(Invited) Direct Formic Acid Fuel Cells Anode Optimization: Flow Fields and Catalysts

Tuesday, 3 October 2017: 15:20
National Harbor 15 (Gaylord National Resort and Convention Center)
C. A. Rice (Tennessee Technological University), J. E. Cardenas, K. D. Pemberton, and S. Saeed (Tennessee Tech University)
Direct formic acid fuel cells (DFAFCs) offer an efficient and compact electrochemical conversion technology to power portable electronic devices ranging from sensors to unmanned surveillance vehicles. Liquid fuel cells are desirable for portable applications due to their ease of liquid refueling and the minimal incorporation of system fail safes for handling, as compared to compressed gasses. Directly compared to other liquid fuels, formic acid has minimal parasitic losses due to (i) efficient anodic overpotentials and (ii) cathodic depolarization due to low fuel crossover.[1]

The anodic overpotentials are reduced in the presence of efficient catalysts that enhance the fraction of formic acid that is electro-oxidized via the direct non-strongly adsorbed reaction intermediate pathway,[2] while most liquid fuels are plagued with strongly adsorbed carbon monoxide reaction intermediates that require high parasitic overpotentials. Fig 1 compares the formic acid overpotential on a platinum-ruthenium (PtRu) alloy catalyst through the indirect electro-oxidation pathway and carbon supported platinum catalyst decorated with a submonolayer of bismuth (Pt/C-Bi) promoting the direct electro-oxidation pathway. Two short comings incurred in a DFAFC are (Part 1) durability of the catalyst and (Part 2) efficient removal of the CO2-byproduct.[3]

Part 1 – The Bi, at 54% of a monolayer coverage, promotes the direct electro-oxidation pathway by the ‘third-body’ effect and adsorption in the CH-down orientation. Alternative adsorbates to Bi are being sought that are strongly adsorbed to the Pt surface and enhance formic acid electro-oxidation through the direct reaction pathway. Stability of the adsorbate during operation and idle will be a key parameter in down selection.

Part 2 – The removal of CO2 is imperative to maintain elevated formic acid concentration both in the anode flow field and at the catalyst interfaces within the 3-dimensional anode catalyst layer. The limited crossover of formic acid to the cathode permits the cell to be operated in the presences of neat fuel concentrations. Previously in the Rice group, it has been shown that DFAFC performance is strongly impacted by catalyst layer porosity via either swelling of the catalyst layer[4] or using a pore former to create larger pore structures in the catalyst layer[5].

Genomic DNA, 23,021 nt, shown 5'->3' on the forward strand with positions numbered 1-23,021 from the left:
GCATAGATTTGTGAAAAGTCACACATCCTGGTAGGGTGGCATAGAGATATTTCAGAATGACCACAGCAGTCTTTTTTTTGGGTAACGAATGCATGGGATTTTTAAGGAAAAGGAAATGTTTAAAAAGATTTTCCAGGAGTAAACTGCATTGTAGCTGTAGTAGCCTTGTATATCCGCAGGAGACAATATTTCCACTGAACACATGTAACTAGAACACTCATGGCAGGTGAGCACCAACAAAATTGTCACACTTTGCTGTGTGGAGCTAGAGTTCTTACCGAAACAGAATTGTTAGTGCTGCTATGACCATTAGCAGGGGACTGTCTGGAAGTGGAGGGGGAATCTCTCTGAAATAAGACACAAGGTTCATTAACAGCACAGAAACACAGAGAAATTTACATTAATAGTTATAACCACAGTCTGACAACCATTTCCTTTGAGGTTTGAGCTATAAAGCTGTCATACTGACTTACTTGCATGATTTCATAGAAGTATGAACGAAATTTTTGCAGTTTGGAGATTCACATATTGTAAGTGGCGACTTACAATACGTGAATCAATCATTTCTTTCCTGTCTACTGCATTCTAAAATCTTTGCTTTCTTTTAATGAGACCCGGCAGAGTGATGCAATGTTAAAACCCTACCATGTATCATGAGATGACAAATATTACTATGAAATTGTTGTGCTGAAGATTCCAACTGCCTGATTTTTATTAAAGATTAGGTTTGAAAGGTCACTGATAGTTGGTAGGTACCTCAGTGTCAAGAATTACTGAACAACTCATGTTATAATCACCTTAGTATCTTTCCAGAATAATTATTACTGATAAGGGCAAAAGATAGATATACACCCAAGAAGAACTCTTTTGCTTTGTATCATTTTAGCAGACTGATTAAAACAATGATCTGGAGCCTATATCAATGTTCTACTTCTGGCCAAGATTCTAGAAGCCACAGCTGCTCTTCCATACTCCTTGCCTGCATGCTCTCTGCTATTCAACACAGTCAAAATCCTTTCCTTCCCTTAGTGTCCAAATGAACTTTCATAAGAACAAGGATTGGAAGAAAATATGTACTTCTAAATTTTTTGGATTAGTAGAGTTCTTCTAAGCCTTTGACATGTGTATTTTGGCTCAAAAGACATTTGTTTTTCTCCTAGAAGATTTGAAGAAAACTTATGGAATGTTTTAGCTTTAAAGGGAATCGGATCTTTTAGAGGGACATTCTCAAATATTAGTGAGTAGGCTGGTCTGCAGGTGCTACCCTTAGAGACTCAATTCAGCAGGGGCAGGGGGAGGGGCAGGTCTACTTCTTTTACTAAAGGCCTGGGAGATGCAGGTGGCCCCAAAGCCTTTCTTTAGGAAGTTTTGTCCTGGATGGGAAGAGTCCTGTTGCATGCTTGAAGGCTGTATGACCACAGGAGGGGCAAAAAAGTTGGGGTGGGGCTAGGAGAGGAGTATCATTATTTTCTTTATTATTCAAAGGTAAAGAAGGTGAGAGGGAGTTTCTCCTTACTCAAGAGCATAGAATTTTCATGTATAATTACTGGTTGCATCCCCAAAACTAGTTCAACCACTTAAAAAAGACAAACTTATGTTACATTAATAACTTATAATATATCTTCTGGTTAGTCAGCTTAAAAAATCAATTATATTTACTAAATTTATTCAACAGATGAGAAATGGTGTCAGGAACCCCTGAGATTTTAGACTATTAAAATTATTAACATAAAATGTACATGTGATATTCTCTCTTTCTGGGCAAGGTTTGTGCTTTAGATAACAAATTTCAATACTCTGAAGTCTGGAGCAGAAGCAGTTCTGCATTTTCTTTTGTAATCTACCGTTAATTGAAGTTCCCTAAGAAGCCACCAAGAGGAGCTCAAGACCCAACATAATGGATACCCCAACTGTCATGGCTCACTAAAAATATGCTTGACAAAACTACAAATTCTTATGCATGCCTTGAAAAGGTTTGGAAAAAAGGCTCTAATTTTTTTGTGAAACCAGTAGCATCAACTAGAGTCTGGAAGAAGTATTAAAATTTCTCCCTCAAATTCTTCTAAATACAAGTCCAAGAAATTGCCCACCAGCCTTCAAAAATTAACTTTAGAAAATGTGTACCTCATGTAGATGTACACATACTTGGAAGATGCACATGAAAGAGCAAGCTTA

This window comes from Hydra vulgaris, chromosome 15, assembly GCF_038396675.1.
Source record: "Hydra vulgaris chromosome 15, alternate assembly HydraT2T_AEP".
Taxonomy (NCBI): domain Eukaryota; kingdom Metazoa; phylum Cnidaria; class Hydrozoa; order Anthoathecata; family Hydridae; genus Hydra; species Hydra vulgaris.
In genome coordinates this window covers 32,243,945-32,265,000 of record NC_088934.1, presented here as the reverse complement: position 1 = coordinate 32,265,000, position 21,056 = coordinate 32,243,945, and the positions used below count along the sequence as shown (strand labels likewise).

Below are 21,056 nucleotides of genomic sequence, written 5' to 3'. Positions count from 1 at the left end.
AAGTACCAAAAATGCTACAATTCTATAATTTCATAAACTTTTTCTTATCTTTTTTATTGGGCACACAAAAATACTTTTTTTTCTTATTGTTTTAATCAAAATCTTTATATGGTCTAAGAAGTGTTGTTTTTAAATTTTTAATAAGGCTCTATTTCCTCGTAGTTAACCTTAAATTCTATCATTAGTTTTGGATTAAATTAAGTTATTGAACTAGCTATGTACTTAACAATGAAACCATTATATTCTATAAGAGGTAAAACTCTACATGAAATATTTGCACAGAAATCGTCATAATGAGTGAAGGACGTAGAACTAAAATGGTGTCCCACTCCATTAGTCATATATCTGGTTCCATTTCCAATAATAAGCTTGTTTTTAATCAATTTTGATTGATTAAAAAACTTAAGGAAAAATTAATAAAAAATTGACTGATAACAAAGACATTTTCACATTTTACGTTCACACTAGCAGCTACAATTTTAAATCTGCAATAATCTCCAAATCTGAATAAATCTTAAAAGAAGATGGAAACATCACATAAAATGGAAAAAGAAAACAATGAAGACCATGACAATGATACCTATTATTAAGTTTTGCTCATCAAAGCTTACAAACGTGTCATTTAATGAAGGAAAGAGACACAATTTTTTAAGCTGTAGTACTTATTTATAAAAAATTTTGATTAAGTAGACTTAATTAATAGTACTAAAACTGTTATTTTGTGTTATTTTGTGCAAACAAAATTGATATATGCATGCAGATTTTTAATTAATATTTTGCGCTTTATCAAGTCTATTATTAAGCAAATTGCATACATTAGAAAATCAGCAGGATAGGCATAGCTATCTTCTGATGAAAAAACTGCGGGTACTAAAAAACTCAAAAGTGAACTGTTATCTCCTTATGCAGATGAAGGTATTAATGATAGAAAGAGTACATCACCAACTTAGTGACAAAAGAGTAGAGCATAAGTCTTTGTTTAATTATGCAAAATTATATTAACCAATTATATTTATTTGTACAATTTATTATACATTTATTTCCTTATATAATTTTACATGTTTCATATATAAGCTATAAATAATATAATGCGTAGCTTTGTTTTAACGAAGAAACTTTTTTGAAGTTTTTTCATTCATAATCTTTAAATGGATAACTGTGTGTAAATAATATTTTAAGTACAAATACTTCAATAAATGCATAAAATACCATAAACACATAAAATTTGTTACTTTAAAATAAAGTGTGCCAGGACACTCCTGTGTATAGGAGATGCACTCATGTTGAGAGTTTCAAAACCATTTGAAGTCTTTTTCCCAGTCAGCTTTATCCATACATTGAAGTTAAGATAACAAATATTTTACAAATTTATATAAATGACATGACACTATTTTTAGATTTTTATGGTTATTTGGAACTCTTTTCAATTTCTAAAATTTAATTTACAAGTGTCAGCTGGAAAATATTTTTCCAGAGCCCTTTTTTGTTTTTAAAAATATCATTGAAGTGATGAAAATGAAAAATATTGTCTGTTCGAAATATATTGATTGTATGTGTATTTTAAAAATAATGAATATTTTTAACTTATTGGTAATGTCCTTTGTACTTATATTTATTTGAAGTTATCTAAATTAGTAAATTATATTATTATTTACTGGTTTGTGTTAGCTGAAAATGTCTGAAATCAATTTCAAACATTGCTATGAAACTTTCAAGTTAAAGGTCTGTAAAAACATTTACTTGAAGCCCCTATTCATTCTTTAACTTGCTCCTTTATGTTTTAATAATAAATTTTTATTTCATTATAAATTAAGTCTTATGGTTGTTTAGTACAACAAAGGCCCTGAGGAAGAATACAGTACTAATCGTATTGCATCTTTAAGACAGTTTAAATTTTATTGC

As the DFAFC operates under higher loads, additional CO2 must be removed through a typical single serpentine flow field, resulting in non-uniformed fuel distribution at the catalyst interface due to two-phase flow. Recent work on advanced electrically conductive selectively gas permeable anode flow field (SGPFF) designs have resulted in efficient removal of CO2 perpendicular to the active area near the location where it is formed in the catalyst layer.[6] Fig 2 shows the potentiostatic hold performance (0.3V) in a dead-ended flow field operation for a standard flow field vs. the SGPFF using PtRu/C as the anode catalyst.


We gratefully acknowledge support of this work by the NSF-funded TN-SCORE program, NSF EPS-1004083, under Thrust 2 and the Center for Manufacturing Research at Tennessee Tech University.


[1] Y.-W. Rhee, S. Y. Ha, R. I. Masel, J. Power Sources, 2003, 117, 35.

[2] R. Parsons, T. VanderNoot, Journal of Electroanalytical Chemistry and interfacial Electrochemistry, 1988, 257, 9.

[3] A. O. Pistono, C. S. Burke, J. W. Cisco, C. Wilson, B. G. Adams, C. A. Rice, ECS Electrochemistry Letters, 2014, 3, F65.

[4] S. Ha, C. A. Rice, R. I. Masel, A. Wieckowski, Journal of Power Sources, 2002, 112, 655.

[5] A. S. Bauskar, C. A. Rice, Electrochimica Acta, 2012, 62, 36.

[6] S. Saeed, A. Pistono, J. Cisco, C. S. Burke, M. Mench, C. Rice, Fuel Cells, 2017, Available online.